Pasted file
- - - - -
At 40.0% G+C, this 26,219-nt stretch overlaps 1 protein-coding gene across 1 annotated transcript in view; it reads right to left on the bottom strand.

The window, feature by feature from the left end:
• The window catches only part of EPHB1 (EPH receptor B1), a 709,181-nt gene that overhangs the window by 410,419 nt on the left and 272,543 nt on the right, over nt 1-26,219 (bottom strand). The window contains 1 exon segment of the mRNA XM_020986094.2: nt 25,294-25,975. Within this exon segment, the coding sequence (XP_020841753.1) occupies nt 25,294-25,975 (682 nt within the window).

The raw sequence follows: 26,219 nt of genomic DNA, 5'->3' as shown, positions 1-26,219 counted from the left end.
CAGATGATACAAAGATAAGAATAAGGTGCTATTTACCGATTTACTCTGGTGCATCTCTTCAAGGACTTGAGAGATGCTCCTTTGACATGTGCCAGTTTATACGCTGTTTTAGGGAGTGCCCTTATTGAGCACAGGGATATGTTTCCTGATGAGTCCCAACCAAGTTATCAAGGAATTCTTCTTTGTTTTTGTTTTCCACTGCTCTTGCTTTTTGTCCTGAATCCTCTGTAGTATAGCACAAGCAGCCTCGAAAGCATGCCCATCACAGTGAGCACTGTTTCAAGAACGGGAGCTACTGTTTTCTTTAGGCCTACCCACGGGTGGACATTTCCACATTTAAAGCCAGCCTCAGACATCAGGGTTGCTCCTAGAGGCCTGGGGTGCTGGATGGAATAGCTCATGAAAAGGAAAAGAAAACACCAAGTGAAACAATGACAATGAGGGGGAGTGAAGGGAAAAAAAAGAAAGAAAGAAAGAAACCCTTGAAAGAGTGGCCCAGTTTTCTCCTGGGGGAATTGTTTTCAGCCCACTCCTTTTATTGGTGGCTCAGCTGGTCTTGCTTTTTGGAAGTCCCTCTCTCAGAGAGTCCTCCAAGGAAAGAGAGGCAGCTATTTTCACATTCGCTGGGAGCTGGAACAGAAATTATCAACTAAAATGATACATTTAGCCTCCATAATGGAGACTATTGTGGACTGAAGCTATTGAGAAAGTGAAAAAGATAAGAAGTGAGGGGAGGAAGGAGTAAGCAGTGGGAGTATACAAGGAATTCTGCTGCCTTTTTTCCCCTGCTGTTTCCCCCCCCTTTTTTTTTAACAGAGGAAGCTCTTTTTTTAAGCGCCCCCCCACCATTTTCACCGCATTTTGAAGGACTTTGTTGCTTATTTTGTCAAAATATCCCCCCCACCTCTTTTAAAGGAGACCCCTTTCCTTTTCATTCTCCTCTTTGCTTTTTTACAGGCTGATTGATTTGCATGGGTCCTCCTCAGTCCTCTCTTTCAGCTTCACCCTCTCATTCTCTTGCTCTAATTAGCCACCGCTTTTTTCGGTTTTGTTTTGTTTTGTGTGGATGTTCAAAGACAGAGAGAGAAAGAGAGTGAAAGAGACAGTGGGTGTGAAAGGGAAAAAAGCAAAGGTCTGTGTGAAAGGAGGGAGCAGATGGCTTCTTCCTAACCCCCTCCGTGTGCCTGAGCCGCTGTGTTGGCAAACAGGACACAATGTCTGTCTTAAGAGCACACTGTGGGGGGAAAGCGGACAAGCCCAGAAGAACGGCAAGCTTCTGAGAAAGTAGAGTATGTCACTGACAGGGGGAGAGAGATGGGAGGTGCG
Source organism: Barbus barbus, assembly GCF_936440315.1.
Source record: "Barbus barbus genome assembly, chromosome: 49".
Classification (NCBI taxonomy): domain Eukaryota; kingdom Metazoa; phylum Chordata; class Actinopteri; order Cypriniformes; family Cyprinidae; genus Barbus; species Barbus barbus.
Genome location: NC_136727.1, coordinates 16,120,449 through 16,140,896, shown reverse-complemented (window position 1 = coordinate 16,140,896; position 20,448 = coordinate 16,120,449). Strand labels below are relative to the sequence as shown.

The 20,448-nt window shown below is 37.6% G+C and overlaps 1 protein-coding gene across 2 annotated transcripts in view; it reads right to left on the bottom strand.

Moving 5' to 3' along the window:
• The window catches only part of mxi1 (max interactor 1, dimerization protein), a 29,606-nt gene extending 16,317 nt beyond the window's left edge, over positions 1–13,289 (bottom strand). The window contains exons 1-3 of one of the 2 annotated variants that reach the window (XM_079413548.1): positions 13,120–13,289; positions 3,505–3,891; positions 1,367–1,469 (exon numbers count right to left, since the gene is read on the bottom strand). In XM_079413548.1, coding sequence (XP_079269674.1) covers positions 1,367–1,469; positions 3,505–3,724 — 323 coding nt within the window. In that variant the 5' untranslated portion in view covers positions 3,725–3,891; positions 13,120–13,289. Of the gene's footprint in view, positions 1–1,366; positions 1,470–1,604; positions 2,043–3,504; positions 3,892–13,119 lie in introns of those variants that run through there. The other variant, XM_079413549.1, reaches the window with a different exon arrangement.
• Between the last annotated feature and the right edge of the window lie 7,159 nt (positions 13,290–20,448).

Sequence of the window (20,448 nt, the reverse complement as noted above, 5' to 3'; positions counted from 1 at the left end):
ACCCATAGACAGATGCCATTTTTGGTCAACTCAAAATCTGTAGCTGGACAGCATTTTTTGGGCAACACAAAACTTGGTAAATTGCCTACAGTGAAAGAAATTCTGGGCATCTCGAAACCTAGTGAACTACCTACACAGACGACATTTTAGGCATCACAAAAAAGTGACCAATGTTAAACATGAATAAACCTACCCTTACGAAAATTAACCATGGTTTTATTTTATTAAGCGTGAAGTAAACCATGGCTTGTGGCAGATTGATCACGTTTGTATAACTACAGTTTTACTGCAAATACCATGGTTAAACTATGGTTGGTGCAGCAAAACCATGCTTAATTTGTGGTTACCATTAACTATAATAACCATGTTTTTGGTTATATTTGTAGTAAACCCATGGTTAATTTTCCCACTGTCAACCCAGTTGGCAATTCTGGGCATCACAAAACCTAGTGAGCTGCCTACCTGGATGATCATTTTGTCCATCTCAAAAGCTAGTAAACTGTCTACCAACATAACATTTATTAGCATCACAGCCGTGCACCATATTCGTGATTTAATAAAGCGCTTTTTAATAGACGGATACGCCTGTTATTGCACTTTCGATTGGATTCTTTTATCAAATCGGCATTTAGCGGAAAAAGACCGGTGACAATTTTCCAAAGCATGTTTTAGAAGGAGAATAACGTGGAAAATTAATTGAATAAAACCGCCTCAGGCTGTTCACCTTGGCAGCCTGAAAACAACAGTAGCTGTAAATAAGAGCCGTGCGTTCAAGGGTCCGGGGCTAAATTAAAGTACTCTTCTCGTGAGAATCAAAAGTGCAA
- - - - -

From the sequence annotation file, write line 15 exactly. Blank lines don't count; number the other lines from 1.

ACCCATAGACAGATGCCATTTTTGGTCAACTCAAAATCTGTAGCTGGACAGCATTTTTTGGGCAACACAAAACTTGGTAAATTGCCTACAGTGAAAGAAATTCTGGGCATCTCGAAACCTAGTGAACTACCTACACAGACGACATTTTAGGCATCACAAAAAAGTGACCAATGTTAAACATGAATAAACCTACCCTTACGAAAATTAACCATGGTTTTATTTTATTAAGCGTGAAGTAAACCATGGCTTGTGGCAGATTGATCACGTTTGTATAACTACAGTTTTACTGCAAATACCATGGTTAAACTATGGTTGGTGCAGCAAAACCATGCTTAATTTGTGGTTACCATTAACTATAATAACCATGTTTTTGGTTATATTTGTAGTAAACCCATGGTTAATTTTCCCACTGTCAACCCAGTTGGCAATTCTGGGCATCACAAAACCTAGTGAGCTGCCTACCTGGATGATCATTTTGTCCATCTCAAAAGCTAGTAAACTGTCTACCAACATAACATTTATTAGCATCACAGCCGTGCACCATATTCGTGATTTAATAAAGCGCTTTTTAATAGACGGATACGCCTGTTATTGCACTTTCGATTGGATTCTTTTATCAAATCGGCATTTAGCGGAAAAAGACCGGTGACAATTTTCCAAAGCATGTTTTAGAAGGAGAATAACGTGGAAAATTAATTGAATAAAACCGCCTCAGGCTGTTCACCTTGGCAGCCTGAAAACAACAGTAGCTGTAAATAAGAGCCGTGCGTTCAAGGGTCCGGGGCTAAATTAAAGTACTCTTCTCGTGAGAATCAAAAGTGCAA